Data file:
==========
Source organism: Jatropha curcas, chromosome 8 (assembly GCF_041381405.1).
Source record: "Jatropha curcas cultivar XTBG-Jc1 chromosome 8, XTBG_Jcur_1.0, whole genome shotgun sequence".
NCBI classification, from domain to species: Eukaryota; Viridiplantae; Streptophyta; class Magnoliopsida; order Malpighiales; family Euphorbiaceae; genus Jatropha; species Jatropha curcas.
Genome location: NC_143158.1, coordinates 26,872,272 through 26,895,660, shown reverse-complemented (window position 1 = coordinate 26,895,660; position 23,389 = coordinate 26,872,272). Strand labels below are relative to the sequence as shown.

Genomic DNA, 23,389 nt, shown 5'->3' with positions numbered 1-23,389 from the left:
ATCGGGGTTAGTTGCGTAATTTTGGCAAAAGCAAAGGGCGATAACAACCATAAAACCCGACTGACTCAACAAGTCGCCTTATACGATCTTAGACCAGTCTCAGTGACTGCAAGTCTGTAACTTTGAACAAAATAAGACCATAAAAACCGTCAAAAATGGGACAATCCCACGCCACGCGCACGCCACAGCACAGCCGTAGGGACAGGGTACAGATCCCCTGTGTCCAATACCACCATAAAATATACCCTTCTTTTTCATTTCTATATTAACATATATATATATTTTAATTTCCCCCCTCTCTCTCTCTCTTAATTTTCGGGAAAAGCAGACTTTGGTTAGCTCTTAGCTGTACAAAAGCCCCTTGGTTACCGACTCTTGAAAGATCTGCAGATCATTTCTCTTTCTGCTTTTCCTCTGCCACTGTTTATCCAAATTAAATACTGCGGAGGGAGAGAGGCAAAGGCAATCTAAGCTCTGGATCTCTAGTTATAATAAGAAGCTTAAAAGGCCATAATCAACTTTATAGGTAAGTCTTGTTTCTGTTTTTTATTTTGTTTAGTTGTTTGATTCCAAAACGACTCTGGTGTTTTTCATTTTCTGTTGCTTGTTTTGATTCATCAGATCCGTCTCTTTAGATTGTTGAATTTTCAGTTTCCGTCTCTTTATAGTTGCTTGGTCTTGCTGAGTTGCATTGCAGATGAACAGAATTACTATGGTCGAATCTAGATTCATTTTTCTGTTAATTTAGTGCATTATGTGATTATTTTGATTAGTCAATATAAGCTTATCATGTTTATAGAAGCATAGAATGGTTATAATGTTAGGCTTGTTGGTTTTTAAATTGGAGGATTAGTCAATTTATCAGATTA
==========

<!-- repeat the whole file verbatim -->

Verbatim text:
Source organism: Jatropha curcas, chromosome 8 (assembly GCF_041381405.1).
Source record: "Jatropha curcas cultivar XTBG-Jc1 chromosome 8, XTBG_Jcur_1.0, whole genome shotgun sequence".
NCBI classification, from domain to species: Eukaryota; Viridiplantae; Streptophyta; class Magnoliopsida; order Malpighiales; family Euphorbiaceae; genus Jatropha; species Jatropha curcas.
Genome location: NC_143158.1, coordinates 26,872,272 through 26,895,660, shown reverse-complemented (window position 1 = coordinate 26,895,660; position 23,389 = coordinate 26,872,272). Strand labels below are relative to the sequence as shown.

Genomic DNA, 23,389 nt, shown 5'->3' with positions numbered 1-23,389 from the left:
ATCGGGGTTAGTTGCGTAATTTTGGCAAAAGCAAAGGGCGATAACAACCATAAAACCCGACTGACTCAACAAGTCGCCTTATACGATCTTAGACCAGTCTCAGTGACTGCAAGTCTGTAACTTTGAACAAAATAAGACCATAAAAACCGTCAAAAATGGGACAATCCCACGCCACGCGCACGCCACAGCACAGCCGTAGGGACAGGGTACAGATCCCCTGTGTCCAATACCACCATAAAATATACCCTTCTTTTTCATTTCTATATTAACATATATATATATTTTAATTTCCCCCCTCTCTCTCTCTCTTAATTTTCGGGAAAAGCAGACTTTGGTTAGCTCTTAGCTGTACAAAAGCCCCTTGGTTACCGACTCTTGAAAGATCTGCAGATCATTTCTCTTTCTGCTTTTCCTCTGCCACTGTTTATCCAAATTAAATACTGCGGAGGGAGAGAGGCAAAGGCAATCTAAGCTCTGGATCTCTAGTTATAATAAGAAGCTTAAAAGGCCATAATCAACTTTATAGGTAAGTCTTGTTTCTGTTTTTTATTTTGTTTAGTTGTTTGATTCCAAAACGACTCTGGTGTTTTTCATTTTCTGTTGCTTGTTTTGATTCATCAGATCCGTCTCTTTAGATTGTTGAATTTTCAGTTTCCGTCTCTTTATAGTTGCTTGGTCTTGCTGAGTTGCATTGCAGATGAACAGAATTACTATGGTCGAATCTAGATTCATTTTTCTGTTAATTTAGTGCATTATGTGATTATTTTGATTAGTCAATATAAGCTTATCATGTTTATAGAAGCATAGAATGGTTATAATGTTAGGCTTGTTGGTTTTTAAATTGGAGGATTAGTCAATTTATCAGATTA